People often ask whether an estate will ‘go to Probate’, although many are unclear exactly what this means. A Grant of Probate (or Letters of Administration if there is no Will) authorises the Executor to administer the estate by collecting in...
The Information Commissioner's Office (ICO) has issued guidance for organisations that lose personal data, having reported that it has been notified of nearly 100 such incidents to date.
One of the less intuitively obvious suggestions is to think carefully about whether all the potentially affected people need to be notified. For example, notifying all your customers about a security glitch which in reality affects only a small proportion of them may produce a flood of enquiries and requests for further information from unaffected people, as well as possibly undermining their confidence in your organisation.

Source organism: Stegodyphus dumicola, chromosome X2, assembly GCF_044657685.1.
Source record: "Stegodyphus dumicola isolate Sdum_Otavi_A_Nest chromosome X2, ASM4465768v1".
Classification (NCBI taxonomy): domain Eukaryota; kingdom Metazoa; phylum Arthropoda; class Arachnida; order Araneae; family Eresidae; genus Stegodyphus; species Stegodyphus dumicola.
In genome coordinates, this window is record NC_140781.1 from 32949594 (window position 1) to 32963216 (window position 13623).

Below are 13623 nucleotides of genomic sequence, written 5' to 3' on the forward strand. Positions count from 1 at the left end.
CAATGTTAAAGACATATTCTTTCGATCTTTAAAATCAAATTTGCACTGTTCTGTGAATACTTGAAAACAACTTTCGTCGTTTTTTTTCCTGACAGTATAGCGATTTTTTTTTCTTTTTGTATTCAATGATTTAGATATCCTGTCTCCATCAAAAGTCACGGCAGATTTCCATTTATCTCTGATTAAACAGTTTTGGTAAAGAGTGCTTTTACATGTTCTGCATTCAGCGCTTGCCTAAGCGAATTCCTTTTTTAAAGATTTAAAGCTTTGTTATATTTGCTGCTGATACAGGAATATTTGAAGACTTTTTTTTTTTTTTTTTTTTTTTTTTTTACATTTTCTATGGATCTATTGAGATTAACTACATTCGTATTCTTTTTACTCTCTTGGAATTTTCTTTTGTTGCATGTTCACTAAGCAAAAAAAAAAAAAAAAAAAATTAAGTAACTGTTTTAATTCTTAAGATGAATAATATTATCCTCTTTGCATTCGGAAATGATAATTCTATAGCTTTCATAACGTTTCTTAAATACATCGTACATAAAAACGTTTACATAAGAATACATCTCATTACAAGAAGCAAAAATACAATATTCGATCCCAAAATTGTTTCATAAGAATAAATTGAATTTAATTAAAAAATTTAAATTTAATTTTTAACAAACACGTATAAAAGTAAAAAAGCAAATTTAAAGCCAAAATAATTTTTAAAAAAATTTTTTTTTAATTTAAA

What is advisable is to obtain an accurate understanding as soon as possible of the scale of the loss and the potential impact on the people whose personal information has been lost. For example, if the information is such as to make identity fraud a possibility, it is likely to be more important to notify the people concerned than if the lost information is simply a list of names and addresses (which could be obtained easily from other sources).
The ICO advises that there are four important elements to consider when creating a breach management plan. These are:
1. Containment and recovery;
2. Assessment of ongoing risk;
3. Notification of breach; and
4. Evaluation and response.